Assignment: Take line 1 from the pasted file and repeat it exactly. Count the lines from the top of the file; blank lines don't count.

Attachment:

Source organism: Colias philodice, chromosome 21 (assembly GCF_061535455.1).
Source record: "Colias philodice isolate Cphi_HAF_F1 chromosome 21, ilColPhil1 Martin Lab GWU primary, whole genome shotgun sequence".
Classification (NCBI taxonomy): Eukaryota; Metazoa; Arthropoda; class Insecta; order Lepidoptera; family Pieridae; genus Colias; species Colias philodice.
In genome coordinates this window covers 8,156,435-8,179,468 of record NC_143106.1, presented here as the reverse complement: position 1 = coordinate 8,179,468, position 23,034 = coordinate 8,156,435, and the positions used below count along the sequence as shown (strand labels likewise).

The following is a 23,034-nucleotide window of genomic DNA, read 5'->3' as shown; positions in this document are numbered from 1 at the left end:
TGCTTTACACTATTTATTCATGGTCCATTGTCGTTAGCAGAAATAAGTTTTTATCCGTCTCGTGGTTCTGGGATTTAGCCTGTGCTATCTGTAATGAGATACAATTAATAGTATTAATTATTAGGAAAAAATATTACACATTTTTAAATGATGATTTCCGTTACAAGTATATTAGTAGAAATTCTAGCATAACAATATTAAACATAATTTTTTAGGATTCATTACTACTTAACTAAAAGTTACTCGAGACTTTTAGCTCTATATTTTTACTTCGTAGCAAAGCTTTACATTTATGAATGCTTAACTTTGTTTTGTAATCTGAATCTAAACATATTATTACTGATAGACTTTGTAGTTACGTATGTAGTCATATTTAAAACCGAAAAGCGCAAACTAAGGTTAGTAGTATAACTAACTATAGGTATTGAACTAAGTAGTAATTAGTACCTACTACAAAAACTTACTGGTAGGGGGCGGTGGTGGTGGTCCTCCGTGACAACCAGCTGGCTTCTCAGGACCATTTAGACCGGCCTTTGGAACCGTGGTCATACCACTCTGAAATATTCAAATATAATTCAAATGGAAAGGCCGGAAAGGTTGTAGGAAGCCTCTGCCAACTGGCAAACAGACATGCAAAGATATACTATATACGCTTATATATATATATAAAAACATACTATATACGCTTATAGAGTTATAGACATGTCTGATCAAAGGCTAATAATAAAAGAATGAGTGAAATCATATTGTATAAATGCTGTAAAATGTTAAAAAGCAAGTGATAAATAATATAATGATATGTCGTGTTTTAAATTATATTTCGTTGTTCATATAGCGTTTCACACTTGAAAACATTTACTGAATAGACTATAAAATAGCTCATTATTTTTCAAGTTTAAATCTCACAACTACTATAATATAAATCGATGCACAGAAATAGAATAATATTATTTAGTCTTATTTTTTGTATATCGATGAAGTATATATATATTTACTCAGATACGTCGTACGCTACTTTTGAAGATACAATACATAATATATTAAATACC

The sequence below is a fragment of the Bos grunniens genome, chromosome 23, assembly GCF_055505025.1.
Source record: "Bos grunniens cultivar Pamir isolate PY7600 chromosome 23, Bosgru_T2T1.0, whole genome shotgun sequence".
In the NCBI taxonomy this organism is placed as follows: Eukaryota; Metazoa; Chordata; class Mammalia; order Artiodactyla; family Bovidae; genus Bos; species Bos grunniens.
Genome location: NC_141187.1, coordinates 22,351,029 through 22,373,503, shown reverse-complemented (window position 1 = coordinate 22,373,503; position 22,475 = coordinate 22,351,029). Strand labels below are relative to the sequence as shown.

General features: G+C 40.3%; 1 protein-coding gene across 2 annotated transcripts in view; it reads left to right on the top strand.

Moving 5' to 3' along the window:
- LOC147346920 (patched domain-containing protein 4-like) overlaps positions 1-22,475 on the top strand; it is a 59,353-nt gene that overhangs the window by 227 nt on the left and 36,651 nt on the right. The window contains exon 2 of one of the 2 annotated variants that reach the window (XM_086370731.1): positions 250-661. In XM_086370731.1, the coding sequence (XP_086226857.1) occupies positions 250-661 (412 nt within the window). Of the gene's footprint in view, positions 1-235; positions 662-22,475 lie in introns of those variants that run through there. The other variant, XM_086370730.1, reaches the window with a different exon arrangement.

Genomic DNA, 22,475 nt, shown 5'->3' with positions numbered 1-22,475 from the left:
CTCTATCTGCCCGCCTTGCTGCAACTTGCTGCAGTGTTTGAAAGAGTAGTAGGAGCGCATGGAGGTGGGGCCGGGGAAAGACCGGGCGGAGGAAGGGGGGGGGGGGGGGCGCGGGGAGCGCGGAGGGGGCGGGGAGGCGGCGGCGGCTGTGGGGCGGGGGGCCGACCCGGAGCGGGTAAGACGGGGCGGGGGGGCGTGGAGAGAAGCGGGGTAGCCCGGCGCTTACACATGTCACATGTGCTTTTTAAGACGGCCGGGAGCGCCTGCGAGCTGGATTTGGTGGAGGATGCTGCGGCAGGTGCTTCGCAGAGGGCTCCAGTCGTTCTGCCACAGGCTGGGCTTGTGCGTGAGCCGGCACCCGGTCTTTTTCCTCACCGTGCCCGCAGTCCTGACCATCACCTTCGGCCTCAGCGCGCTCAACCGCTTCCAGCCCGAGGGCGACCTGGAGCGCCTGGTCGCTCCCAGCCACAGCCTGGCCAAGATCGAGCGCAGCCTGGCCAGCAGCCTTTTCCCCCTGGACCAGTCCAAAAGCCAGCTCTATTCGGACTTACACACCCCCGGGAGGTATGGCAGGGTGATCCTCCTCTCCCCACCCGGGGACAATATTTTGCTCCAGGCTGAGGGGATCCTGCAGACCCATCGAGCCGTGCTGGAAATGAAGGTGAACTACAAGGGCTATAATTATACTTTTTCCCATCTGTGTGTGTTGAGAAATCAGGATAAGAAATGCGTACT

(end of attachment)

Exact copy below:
Source organism: Colias philodice, chromosome 21 (assembly GCF_061535455.1).